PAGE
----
Also, importantly, the world has suddenly got a lot smaller. Globalisation of the labour market has suddenly ceased.

We are looking at a potentially massive social shift. Few people knew what WFH stood for, or even considered this an option a few months ago. As the workforce has had to come to terms with this new way of working, a great number of people will be reluctant to return to the daily commute, the stipulated hours and work environment. Many have tasted having a greater control over one's day, work and ultimately their own destiny, and will look at exiting the corporate world.

Why franchising will champion entrepreneurship

Growth of entrepreneurship and the growth of franchising will go hand in hand, and I suggest that franchising will both accelerate and take a starring role. Franchising provides opportunities to use almost any existing skill set. From cleaning to home loan brokerage, to building and hair styling, there is a franchise system that provides a traditional employee the opportunity to go into business for themselves applying their existing skill set. If the decision to go into their own business has been one of necessity, this will be highly desirable for many of them.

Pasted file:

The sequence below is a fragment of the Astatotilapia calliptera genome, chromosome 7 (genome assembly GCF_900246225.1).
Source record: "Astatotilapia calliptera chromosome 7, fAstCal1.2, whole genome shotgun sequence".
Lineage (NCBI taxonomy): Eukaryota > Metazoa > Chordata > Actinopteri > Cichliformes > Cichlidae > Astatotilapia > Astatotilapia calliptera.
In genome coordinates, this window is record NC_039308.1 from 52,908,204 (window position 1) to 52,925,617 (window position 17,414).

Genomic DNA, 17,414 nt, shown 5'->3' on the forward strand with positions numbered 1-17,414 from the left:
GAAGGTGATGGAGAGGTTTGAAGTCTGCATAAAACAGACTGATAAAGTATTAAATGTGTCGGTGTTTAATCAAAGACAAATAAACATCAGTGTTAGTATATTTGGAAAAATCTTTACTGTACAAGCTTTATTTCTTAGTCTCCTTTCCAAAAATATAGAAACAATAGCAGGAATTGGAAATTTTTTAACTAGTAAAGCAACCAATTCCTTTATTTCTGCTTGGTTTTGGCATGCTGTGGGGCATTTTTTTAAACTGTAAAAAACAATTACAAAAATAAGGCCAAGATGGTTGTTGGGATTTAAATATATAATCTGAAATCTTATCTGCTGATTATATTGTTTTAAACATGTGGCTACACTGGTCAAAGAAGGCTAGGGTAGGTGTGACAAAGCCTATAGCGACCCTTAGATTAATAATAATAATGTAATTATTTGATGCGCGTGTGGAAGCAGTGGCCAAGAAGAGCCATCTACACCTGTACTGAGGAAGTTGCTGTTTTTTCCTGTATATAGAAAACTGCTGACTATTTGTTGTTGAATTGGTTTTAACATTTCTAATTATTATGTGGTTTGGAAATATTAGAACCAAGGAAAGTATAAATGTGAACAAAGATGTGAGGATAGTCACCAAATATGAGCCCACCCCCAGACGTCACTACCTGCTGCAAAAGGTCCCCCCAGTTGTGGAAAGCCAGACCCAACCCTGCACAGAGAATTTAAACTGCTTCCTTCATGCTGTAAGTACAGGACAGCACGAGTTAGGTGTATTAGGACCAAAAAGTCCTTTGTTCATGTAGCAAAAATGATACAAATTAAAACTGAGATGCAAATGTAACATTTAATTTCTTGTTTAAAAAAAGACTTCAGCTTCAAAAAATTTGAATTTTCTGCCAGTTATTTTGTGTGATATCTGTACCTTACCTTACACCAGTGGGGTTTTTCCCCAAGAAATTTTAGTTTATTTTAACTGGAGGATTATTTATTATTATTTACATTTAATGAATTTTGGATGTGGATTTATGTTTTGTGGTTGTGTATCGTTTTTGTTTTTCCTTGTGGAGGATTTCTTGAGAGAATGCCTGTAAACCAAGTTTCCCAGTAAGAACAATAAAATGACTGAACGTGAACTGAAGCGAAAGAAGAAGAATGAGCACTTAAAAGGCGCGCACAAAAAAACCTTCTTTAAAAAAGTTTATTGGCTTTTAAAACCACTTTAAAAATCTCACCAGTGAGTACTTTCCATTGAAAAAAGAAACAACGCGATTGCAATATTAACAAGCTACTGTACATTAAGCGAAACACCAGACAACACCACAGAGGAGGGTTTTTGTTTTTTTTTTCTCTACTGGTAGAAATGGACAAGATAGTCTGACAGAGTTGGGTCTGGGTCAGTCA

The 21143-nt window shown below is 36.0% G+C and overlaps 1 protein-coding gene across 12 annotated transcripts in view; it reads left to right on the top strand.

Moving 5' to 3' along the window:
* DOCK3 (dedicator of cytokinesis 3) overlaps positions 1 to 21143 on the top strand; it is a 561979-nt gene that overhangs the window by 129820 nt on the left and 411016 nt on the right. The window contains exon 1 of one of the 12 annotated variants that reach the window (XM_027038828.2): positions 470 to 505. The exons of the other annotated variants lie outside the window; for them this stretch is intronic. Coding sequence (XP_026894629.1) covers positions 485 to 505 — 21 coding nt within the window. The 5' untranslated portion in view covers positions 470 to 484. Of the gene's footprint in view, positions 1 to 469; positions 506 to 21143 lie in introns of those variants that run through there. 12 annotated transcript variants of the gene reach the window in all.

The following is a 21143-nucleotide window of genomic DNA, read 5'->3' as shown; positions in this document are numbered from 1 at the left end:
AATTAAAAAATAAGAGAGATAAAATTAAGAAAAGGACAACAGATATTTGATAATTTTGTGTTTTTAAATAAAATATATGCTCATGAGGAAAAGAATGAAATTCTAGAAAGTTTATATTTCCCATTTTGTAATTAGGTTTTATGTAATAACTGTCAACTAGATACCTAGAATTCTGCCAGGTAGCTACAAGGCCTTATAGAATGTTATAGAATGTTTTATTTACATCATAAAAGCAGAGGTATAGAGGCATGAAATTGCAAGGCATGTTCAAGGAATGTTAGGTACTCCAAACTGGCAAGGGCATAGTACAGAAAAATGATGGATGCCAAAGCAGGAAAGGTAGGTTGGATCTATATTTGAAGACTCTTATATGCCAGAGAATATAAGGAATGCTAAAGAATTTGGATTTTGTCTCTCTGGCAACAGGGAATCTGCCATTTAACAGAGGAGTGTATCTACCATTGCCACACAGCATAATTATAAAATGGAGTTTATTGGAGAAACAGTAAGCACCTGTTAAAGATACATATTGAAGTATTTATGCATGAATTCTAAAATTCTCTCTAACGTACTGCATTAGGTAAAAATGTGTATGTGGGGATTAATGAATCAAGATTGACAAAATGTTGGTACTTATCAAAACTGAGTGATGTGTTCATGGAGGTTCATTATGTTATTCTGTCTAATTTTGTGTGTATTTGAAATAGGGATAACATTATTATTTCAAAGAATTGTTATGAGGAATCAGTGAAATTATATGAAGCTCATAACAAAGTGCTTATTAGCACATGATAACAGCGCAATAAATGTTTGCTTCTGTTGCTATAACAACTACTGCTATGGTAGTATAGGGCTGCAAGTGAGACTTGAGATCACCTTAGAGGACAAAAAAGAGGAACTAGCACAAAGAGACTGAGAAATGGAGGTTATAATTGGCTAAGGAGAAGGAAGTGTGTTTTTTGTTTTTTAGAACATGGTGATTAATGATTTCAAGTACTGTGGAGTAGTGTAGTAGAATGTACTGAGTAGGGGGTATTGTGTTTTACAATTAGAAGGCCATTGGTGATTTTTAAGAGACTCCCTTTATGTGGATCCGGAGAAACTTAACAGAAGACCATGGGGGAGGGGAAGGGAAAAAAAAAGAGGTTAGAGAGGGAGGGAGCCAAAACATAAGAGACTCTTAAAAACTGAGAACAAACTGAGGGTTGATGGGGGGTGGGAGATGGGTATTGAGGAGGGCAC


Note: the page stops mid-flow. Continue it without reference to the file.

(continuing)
A franchise system or framework provides the business tools, systems and support around a skill set, turning it from a job function to a business.

The business in a box approach means the incubation period for a start-up franchise business is likely to be shorter than a stand-alone and an established brand and marketing machine is likely to lead to a shorter period to break-even and beyond. Faster will translate to more growth.

The old franchise saying of being in business "for yourself, not by yourself", has never rung truer.

The safety net and support of being in a franchise is no doubt being felt by many at the moment.

Not only have franchisors sought to support their franchisees, New Zealand's franchise community has collaborated to seek out cross-industry solutions.

Moving forward, franchise systems will have the skill set and resources required to pivot and capitalize on the changing environment, outpacing the individual or corporate business.

The post COVID-19 New Zealand economic and social environment has created ripe grounds for entrepreneurship and the growth of the traditional New Zealand owned and operated business.

That could be the perfect environment for planting the seedlings provided by franchising.

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3 Areas where Franchisors can make positive steps to deal with COVID-19's impact